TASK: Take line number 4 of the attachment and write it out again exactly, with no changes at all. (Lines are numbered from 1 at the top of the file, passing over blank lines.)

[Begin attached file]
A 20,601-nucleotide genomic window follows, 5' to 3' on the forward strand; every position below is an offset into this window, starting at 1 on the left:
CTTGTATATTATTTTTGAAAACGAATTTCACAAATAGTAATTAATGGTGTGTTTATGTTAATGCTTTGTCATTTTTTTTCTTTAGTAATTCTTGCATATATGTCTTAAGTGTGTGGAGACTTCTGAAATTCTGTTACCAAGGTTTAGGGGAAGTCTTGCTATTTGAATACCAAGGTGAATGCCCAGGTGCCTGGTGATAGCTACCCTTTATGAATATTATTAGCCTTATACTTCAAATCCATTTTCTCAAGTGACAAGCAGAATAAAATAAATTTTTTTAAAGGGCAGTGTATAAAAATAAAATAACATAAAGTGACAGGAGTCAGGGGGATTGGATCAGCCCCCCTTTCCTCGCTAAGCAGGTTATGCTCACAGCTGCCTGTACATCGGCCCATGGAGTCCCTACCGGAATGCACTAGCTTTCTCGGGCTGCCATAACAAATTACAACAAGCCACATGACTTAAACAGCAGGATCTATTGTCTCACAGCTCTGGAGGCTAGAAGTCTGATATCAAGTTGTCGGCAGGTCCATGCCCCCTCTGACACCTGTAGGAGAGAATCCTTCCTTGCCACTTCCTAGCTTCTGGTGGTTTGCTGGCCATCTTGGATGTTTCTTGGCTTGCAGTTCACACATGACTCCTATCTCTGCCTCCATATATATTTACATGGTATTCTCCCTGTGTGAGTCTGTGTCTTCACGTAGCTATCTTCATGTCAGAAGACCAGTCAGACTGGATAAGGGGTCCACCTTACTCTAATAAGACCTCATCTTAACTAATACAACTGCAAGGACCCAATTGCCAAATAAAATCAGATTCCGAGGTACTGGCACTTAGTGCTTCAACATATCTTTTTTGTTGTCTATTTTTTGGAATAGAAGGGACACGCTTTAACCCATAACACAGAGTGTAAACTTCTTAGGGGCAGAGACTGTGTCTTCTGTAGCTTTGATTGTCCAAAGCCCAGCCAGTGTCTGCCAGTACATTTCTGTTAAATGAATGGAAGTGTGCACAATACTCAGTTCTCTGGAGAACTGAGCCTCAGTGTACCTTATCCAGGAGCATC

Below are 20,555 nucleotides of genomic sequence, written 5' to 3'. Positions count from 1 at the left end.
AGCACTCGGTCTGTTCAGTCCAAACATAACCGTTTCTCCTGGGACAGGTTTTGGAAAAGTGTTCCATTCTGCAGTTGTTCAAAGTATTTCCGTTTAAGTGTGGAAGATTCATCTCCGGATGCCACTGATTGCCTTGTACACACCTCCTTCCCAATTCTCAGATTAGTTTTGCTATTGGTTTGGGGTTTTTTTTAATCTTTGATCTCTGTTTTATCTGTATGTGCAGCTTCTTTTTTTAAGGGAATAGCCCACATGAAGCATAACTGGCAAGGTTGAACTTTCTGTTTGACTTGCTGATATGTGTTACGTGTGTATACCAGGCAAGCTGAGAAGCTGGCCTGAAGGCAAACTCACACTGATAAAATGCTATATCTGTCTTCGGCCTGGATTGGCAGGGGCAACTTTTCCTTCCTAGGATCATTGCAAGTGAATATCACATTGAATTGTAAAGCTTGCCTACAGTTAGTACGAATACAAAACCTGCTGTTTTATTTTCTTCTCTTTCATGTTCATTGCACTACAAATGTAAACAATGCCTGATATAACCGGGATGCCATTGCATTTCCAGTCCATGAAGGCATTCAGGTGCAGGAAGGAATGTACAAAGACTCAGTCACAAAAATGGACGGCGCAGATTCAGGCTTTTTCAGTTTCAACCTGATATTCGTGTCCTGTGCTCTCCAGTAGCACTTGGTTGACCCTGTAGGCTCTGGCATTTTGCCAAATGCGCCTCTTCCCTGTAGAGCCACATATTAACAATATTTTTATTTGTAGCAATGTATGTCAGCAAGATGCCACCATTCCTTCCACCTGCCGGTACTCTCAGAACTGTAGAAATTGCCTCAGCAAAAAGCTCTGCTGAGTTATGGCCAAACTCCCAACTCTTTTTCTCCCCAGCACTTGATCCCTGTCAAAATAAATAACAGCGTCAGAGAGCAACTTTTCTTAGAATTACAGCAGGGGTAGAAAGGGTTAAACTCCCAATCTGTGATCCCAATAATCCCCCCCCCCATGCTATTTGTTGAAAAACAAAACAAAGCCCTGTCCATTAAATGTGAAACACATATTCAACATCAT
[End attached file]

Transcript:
AGCACTCGGTCTGTTCAGTCCAAACATAACCGTTTCTCCTGGGACAGGTTTTGGAAAAGTGTTCCATTCTGCAGTTGTTCAAAGTATTTCCGTTTAAGTGTGGAAGATTCATCTCCGGATGCCACTGATTGCCTTGTACACACCTCCTTCCCAATTCTCAGATTAGTTTTGCTATTGGTTTGGGGTTTTTTTTAATCTTTGATCTCTGTTTTATCTGTATGTGCAGCTTCTTTTTTTAAGGGAATAGCCCACATGAAGCATAACTGGCAAGGTTGAACTTTCTGTTTGACTTGCTGATATGTGTTACGTGTGTATACCAGGCAAGCTGAGAAGCTGGCCTGAAGGCAAACTCACACTGATAAAATGCTATATCTGTCTTCGGCCTGGATTGGCAGGGGCAACTTTTCCTTCCTAGGATCATTGCAAGTGAATATCACATTGAATTGTAAAGCTTGCCTACAGTTAGTACGAATACAAAACCTGCTGTTTTATTTTCTTCTCTTTCATGTTCATTGCACTACAAATGTAAACAATGCCTGATATAACCGGGATGCCATTGCATTTCCAGTCCATGAAGGCATTCAGGTGCAGGAAGGAATGTACAAAGACTCAGTCACAAAAATGGACGGCGCAGATTCAGGCTTTTTCAGTTTCAACCTGATATTCGTGTCCTGTGCTCTCCAGTAGCACTTGGTTGACCCTGTAGGCTCTGGCATTTTGCCAAATGCGCCTCTTCCCTGTAGAGCCACATATTAACAATATTTTTATTTGTAGCAATGTATGTCAGCAAGATGCCACCATTCCTTCCACCTGCCGGTACTCTCAGAACTGTAGAAATTGCCTCAGCAAAAAGCTCTGCTGAGTTATGGCCAAACTCCCAACTCTTTTTCTCCCCAGCACTTGATCCCTGTCAAAATAAATAACAGCGTCAGAGAGCAACTTTTCTTAGAATTACAGCAGGGGTAGAAAGGGTTAAACTCCCAATCTGTGATCCCAATAATCCCCCCCCCCATGCTATTTGTTGAAAAACAAAACAAAGCCCTGTCCATTAAATGTGAAACACATATTCAACATCAT